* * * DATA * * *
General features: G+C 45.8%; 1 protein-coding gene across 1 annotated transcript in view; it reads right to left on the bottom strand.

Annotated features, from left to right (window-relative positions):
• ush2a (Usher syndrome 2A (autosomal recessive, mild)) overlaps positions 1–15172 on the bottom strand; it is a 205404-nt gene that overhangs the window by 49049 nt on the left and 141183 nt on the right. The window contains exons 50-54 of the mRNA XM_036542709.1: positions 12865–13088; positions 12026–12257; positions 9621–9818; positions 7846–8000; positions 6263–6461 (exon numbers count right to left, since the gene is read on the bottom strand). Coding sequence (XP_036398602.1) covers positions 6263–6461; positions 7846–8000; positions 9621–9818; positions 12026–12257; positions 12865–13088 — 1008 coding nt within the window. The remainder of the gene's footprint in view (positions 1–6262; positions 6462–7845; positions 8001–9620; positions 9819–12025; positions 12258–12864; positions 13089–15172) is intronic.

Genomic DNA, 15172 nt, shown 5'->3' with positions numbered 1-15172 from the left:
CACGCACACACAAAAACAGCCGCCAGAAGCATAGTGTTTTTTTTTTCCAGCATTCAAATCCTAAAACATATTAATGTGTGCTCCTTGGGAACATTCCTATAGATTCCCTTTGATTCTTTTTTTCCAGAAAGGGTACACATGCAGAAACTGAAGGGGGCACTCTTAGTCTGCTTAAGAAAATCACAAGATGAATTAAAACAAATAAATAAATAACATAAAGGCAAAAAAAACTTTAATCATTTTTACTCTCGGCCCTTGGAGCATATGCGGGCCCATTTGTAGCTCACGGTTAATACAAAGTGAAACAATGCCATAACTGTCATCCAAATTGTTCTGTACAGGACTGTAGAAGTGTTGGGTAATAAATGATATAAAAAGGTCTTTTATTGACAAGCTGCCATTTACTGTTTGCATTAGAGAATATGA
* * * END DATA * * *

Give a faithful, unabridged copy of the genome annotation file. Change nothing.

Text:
General features: G+C 45.8%; 1 protein-coding gene across 1 annotated transcript in view; it reads right to left on the bottom strand.

Annotated features, from left to right (window-relative positions):
• ush2a (Usher syndrome 2A (autosomal recessive, mild)) overlaps positions 1–15172 on the bottom strand; it is a 205404-nt gene that overhangs the window by 49049 nt on the left and 141183 nt on the right. The window contains exons 50-54 of the mRNA XM_036542709.1: positions 12865–13088; positions 12026–12257; positions 9621–9818; positions 7846–8000; positions 6263–6461 (exon numbers count right to left, since the gene is read on the bottom strand). Coding sequence (XP_036398602.1) covers positions 6263–6461; positions 7846–8000; positions 9621–9818; positions 12026–12257; positions 12865–13088 — 1008 coding nt within the window. The remainder of the gene's footprint in view (positions 1–6262; positions 6462–7845; positions 8001–9620; positions 9819–12025; positions 12258–12864; positions 13089–15172) is intronic.

Genomic DNA, 15172 nt, shown 5'->3' with positions numbered 1-15172 from the left:
CACGCACACACAAAAACAGCCGCCAGAAGCATAGTGTTTTTTTTTTCCAGCATTCAAATCCTAAAACATATTAATGTGTGCTCCTTGGGAACATTCCTATAGATTCCCTTTGATTCTTTTTTTCCAGAAAGGGTACACATGCAGAAACTGAAGGGGGCACTCTTAGTCTGCTTAAGAAAATCACAAGATGAATTAAAACAAATAAATAAATAACATAAAGGCAAAAAAAACTTTAATCATTTTTACTCTCGGCCCTTGGAGCATATGCGGGCCCATTTGTAGCTCACGGTTAATACAAAGTGAAACAATGCCATAACTGTCATCCAAATTGTTCTGTACAGGACTGTAGAAGTGTTGGGTAATAAATGATATAAAAAGGTCTTTTATTGACAAGCTGCCATTTACTGTTTGCATTAGAGAATATGA